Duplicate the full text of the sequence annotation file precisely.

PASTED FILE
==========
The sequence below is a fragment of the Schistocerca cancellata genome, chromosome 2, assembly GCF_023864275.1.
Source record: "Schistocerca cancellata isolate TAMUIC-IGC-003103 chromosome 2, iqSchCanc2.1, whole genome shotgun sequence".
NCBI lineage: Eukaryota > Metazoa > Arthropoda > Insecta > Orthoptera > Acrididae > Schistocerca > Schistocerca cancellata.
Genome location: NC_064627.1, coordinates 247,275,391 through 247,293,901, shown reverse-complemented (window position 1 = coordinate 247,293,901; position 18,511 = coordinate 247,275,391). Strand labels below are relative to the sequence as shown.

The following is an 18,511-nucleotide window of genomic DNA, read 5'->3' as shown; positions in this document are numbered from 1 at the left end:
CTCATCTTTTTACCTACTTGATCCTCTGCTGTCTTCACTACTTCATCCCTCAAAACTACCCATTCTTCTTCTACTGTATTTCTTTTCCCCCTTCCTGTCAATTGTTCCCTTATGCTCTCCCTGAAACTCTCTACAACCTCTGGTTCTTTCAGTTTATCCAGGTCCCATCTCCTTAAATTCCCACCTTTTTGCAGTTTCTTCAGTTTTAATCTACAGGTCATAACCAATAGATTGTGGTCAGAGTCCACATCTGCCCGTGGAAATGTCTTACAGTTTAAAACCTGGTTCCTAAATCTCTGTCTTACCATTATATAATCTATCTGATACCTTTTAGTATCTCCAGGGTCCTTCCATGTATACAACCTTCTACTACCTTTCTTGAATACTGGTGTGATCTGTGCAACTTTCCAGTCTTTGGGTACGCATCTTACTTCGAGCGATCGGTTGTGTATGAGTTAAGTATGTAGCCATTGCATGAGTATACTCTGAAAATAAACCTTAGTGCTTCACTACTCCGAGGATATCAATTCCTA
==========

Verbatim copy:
The sequence below is a fragment of the Schistocerca cancellata genome, chromosome 2, assembly GCF_023864275.1.
Source record: "Schistocerca cancellata isolate TAMUIC-IGC-003103 chromosome 2, iqSchCanc2.1, whole genome shotgun sequence".
NCBI lineage: Eukaryota > Metazoa > Arthropoda > Insecta > Orthoptera > Acrididae > Schistocerca > Schistocerca cancellata.
Genome location: NC_064627.1, coordinates 247,275,391 through 247,293,901, shown reverse-complemented (window position 1 = coordinate 247,293,901; position 18,511 = coordinate 247,275,391). Strand labels below are relative to the sequence as shown.

The following is an 18,511-nucleotide window of genomic DNA, read 5'->3' as shown; positions in this document are numbered from 1 at the left end:
CTCATCTTTTTACCTACTTGATCCTCTGCTGTCTTCACTACTTCATCCCTCAAAACTACCCATTCTTCTTCTACTGTATTTCTTTTCCCCCTTCCTGTCAATTGTTCCCTTATGCTCTCCCTGAAACTCTCTACAACCTCTGGTTCTTTCAGTTTATCCAGGTCCCATCTCCTTAAATTCCCACCTTTTTGCAGTTTCTTCAGTTTTAATCTACAGGTCATAACCAATAGATTGTGGTCAGAGTCCACATCTGCCCGTGGAAATGTCTTACAGTTTAAAACCTGGTTCCTAAATCTCTGTCTTACCATTATATAATCTATCTGATACCTTTTAGTATCTCCAGGGTCCTTCCATGTATACAACCTTCTACTACCTTTCTTGAATACTGGTGTGATCTGTGCAACTTTCCAGTCTTTGGGTACGCATCTTACTTCGAGCGATCGGTTGTGTATGAGTTAAGTATGTAGCCATTGCATGAGTATACTCTGAAAATAAACCTTAGTGCTTCACTACTCCGAGGATATCAATTCCTA